Facility Profile - November 2007
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Beating the Heat

Marjorie Stoneman Douglas Park in Miami Beach, Fla.

By Emily Tipping

ou can't see them. You can't hear them. You can't smell them or taste them, but if you stay out in the sun too long, you'll eventually feel their effects. The sun's ultraviolet rays have been called the most important environmental factor involved with developing skin cancer, the most common form of cancer in the United States. Among their recommendations for ameliorating the effects of UV rays, the U.S. Centers for Disease Control and Prevention recommend seeking shade, particularly during the midday hours when UV rays are stronger and more damaging.

In addition to its potential to cause life-threatening diseases, too much sun also makes for too much heat, which was the case at Marjorie Stoneman Douglas Park, located in the heart of trendy South Beach just steps away from the Atlantic Ocean in Miami Beach, Fla. The park includes a playground with structures designed for 2- to 5-year-olds and 5- to 12-year-olds, but with virtually no shade covering the equipment, the park was simply too hot for kids to play in for much of the year.

"From about April-May to November-December, it was pretty much unusable because the blacktop would become too hot, and the slides would bake in the sun," said Catherine Prescott, a local parent who helped spearhead community action to bring shade to the blisteringly hot park. "We always knew we needed shade.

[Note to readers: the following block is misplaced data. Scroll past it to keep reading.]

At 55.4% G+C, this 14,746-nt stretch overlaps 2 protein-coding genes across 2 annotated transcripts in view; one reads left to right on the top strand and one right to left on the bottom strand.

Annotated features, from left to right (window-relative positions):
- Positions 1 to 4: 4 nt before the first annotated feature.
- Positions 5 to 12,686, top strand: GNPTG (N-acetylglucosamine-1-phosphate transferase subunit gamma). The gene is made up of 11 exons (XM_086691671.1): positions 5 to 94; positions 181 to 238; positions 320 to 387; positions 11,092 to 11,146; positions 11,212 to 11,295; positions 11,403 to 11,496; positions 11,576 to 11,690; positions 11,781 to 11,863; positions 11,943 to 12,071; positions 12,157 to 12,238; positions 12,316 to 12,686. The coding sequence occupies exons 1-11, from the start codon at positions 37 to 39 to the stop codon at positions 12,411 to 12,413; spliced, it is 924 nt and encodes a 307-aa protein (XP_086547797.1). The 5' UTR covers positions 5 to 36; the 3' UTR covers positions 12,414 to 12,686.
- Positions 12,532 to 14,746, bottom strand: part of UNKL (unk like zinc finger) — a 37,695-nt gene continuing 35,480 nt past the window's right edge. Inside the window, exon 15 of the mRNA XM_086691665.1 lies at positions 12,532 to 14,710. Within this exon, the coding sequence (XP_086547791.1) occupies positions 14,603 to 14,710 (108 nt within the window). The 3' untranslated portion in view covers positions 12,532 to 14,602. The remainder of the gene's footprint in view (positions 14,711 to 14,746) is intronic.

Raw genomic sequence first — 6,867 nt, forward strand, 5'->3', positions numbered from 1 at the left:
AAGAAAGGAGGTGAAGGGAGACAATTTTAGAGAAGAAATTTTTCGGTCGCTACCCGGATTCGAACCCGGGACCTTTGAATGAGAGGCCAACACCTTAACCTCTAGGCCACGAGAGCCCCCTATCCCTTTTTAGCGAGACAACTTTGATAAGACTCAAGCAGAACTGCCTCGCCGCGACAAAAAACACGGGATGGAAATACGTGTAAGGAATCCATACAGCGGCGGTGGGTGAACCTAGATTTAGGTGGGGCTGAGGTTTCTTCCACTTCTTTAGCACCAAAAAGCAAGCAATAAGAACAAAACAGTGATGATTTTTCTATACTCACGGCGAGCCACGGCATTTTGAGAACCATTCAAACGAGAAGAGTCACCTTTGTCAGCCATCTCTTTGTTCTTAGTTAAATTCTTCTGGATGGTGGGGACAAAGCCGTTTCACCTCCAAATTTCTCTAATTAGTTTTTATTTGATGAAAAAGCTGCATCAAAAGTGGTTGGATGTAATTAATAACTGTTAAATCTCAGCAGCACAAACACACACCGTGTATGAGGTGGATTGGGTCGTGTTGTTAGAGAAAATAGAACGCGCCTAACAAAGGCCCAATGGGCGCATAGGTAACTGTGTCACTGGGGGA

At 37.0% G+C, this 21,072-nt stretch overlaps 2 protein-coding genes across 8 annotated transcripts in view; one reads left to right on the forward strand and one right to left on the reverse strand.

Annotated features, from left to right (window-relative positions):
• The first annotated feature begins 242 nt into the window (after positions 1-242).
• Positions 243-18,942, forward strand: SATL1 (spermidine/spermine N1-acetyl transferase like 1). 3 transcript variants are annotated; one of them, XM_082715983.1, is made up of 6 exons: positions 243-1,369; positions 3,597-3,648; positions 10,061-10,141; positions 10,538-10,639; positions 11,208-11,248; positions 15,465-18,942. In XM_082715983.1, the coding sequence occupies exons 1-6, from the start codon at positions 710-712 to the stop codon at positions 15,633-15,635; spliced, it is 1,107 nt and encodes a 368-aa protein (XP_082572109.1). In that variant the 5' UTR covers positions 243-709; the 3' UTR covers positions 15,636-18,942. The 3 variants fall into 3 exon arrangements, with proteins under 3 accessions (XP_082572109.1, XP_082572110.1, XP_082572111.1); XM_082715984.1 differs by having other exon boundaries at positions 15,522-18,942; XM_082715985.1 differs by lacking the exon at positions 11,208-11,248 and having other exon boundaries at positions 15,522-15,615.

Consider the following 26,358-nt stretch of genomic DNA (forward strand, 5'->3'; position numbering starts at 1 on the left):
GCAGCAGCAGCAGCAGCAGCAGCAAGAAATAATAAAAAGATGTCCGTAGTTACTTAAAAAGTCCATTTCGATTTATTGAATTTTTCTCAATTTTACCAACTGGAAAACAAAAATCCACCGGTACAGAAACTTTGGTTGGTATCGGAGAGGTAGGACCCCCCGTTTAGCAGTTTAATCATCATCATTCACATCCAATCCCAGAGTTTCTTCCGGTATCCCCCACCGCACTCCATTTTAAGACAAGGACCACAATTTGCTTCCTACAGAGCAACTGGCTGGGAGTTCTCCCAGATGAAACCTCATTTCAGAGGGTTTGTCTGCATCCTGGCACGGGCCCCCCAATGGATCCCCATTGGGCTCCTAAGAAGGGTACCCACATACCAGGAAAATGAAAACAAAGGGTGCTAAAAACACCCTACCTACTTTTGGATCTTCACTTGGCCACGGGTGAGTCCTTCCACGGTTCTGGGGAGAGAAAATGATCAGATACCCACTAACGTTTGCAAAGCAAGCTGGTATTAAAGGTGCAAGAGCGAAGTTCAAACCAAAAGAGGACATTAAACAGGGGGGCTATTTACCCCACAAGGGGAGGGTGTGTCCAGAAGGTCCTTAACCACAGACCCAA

We talked about it, and for the past four or five years the discussion had been in the air."

Community activism on the part of local residents eventually brought a solution to the park. Local citizens banded together to bring their desire for shade to the attention of city representatives.

"It was a long process—I'm not going to kid anyone," Prescott said. "I drafted a letter to the commissioners and the mayor, asking for help. We asked them for a shade structure to protect kids and make the playground more usable."

Local government leaders had a very positive response and took up the issue as an agenda item, inviting the community leaders to attend a meeting and state their case. Once the commission approved the project, the budget money was put in place and the Miami Beach Parks and Recreation Department was given a directive to make it happen.